You only need to do a few modifications to canned build template; however, I did add some build arguments as follows:
/p:DeployOnBuild=true /p:WebPublishMethod=Package /p:PackageAsSingleFile=false /p:SkipInvalidConfigurations=true /p:PackageLocation="$(build.artifactstagingdirectory)\\Webjob Deploy" /p:PackageTempRootDir="\Web"
One of these arguments changes the deployment path to “Webjob Deploy” and in the Publish Build Artifacts task I change the Path to Publish to the following:
Once I ran the build my artifacts looked like:
Once this is complete we can head over to my build the release for the WebJob code. We start by linking the artifacts and create an environment, I general start with one to get it working and tested then clone it and change the variables for that environment.
Part of the release was that I needed to create the Azure Resource Group and deploying all the components then linking my deployment artifacts to my these resources (App Service and App Service Plan). I plan to add a blog post on DSC (Desired State Configuration) scripts and ARM (Azure Resource Manager) templates, so more to come.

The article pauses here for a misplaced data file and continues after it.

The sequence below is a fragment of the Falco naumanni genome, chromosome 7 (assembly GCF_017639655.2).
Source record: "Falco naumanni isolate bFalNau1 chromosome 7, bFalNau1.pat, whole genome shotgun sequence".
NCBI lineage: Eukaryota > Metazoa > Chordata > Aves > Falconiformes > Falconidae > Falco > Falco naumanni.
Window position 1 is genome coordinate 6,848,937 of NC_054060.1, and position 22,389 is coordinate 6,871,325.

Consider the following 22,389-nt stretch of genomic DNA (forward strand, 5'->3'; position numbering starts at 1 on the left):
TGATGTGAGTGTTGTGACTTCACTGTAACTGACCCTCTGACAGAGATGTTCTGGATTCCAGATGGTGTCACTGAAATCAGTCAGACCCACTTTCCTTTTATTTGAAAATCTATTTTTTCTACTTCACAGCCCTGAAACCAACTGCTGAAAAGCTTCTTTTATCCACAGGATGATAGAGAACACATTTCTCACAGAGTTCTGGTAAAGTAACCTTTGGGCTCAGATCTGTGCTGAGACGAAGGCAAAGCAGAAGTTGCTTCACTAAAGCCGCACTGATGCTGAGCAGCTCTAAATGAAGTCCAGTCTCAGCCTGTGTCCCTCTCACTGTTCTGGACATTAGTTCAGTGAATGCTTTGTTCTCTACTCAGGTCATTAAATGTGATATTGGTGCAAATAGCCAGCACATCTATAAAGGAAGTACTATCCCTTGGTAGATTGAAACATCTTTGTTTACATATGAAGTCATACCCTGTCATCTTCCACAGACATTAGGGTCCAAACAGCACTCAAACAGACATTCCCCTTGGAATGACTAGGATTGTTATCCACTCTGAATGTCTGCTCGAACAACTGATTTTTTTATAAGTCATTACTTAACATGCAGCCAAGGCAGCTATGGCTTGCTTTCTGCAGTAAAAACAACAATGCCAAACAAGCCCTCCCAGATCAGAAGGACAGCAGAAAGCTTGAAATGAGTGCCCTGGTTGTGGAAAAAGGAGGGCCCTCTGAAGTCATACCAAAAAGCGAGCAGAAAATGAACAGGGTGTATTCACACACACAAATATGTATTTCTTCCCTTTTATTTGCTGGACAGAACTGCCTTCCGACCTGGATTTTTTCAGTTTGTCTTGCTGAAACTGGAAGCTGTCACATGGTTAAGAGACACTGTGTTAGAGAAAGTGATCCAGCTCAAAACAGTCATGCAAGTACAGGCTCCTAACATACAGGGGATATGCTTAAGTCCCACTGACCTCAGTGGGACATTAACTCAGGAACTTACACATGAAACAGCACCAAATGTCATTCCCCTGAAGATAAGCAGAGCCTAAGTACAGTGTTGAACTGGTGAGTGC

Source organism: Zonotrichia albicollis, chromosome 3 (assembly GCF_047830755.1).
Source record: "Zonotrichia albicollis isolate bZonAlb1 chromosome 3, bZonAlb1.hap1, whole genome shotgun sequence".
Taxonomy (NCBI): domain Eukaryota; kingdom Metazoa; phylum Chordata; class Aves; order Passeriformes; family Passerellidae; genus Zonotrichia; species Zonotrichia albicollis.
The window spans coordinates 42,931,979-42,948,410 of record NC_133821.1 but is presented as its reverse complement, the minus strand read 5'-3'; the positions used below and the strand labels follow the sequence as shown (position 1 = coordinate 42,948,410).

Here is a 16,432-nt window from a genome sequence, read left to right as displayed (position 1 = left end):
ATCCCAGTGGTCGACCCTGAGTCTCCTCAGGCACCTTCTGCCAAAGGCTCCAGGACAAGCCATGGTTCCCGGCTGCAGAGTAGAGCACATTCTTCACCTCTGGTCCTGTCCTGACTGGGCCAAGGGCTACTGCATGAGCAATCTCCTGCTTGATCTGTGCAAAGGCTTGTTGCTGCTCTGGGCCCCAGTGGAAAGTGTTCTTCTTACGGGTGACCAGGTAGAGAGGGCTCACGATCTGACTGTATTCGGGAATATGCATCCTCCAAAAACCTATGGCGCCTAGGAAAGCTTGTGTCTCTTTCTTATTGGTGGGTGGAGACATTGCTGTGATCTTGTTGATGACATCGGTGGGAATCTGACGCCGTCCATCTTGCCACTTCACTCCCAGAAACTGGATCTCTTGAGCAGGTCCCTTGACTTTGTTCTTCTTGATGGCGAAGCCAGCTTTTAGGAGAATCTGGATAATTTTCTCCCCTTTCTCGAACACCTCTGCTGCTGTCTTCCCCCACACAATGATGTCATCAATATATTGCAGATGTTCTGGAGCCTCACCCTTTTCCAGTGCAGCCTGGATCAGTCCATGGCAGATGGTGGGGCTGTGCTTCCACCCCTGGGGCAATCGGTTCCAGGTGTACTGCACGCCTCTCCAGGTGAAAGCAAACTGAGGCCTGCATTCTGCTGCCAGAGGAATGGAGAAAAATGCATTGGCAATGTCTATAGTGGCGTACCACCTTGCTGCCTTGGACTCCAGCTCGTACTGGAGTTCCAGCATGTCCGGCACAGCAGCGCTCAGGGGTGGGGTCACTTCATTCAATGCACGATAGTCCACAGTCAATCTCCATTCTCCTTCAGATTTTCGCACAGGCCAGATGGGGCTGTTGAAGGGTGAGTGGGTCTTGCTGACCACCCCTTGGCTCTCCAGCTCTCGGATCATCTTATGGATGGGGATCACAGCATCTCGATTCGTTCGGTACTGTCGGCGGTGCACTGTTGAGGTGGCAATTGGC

Hope this journey helps!
Important information I gathered from Logic Apps on the documentation found at https://azure.microsoft.com/en-us/services/logic-apps/ and will be adding a Logic App walk-through.
What are Logic Apps?
- Part of iPaaS (integration Platform as a Service), which allow them to scale automatically on demand
- Help simplify scalable integrations and workflow in the cloud, like BizTalk server does for on premise solutions.
- Use visual workflows and connectors to create integrations
- Can be used with custom APIs, code, and actions
- Provides Managed Connectors for fast and consistent integration.
Connectors supported – https://azure.microsoft.com/en-us/documentation/articles/apis-list/
Logic App Uses
- Provide a variety of triggers and actions with management tools to help centralize your API development.
- Workflows – graphical way to model your business processes as a series of steps or a workflow.
- Managed Connectors – Managed connectors are created specifically to aid you when you are connecting to and working with your data.
- Triggers – Some Managed Connectors can also act as a trigger. A trigger starts a new instance of a workflow based on a specific event, like the arrival of an e-mail or a change in your Azure Storage account.
- Actions – Each step after the trigger in a workflow is called an action. Each action typically maps to an operation on your managed connector or custom API apps.